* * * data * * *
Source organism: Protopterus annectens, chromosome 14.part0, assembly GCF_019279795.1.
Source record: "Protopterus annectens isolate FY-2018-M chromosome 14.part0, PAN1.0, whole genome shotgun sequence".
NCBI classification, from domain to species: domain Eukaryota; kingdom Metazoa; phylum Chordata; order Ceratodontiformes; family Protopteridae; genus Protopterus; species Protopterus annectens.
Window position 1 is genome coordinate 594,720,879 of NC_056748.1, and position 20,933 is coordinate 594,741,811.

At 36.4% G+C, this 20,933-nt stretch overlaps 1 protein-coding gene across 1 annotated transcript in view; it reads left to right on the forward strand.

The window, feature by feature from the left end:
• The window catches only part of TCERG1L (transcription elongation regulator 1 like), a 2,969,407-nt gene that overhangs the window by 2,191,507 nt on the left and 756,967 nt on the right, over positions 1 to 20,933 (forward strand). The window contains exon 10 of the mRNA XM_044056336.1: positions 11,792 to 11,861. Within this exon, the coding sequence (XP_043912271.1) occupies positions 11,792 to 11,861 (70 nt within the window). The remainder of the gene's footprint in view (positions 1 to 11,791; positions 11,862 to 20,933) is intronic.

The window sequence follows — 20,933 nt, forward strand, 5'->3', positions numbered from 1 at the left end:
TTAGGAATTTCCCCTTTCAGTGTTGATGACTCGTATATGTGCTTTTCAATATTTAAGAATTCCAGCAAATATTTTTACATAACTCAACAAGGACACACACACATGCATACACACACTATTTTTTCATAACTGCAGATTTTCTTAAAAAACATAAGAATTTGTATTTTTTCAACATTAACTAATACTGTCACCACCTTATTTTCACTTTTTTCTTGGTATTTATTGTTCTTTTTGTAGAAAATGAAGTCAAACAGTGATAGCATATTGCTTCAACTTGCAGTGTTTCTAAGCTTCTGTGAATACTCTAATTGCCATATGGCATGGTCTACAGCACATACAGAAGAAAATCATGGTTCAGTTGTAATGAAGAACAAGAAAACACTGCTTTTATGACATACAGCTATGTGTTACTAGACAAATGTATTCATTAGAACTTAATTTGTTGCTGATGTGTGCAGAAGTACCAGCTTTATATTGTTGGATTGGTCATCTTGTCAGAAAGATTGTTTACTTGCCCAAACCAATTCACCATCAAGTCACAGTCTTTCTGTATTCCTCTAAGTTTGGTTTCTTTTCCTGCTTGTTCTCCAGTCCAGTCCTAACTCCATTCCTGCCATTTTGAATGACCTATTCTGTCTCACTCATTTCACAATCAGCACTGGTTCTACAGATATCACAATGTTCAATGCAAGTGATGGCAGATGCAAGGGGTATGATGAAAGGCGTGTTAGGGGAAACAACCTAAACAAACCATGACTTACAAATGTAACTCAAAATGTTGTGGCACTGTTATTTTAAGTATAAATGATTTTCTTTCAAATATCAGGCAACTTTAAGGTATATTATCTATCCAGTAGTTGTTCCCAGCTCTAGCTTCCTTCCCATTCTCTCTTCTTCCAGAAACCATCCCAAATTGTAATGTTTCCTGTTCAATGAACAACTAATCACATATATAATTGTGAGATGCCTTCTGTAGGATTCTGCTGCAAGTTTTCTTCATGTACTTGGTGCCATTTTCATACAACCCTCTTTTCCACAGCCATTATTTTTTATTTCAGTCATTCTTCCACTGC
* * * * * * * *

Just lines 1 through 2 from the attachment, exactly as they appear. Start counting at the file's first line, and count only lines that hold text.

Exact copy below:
Source organism: Protopterus annectens, chromosome 14.part0, assembly GCF_019279795.1.
Source record: "Protopterus annectens isolate FY-2018-M chromosome 14.part0, PAN1.0, whole genome shotgun sequence".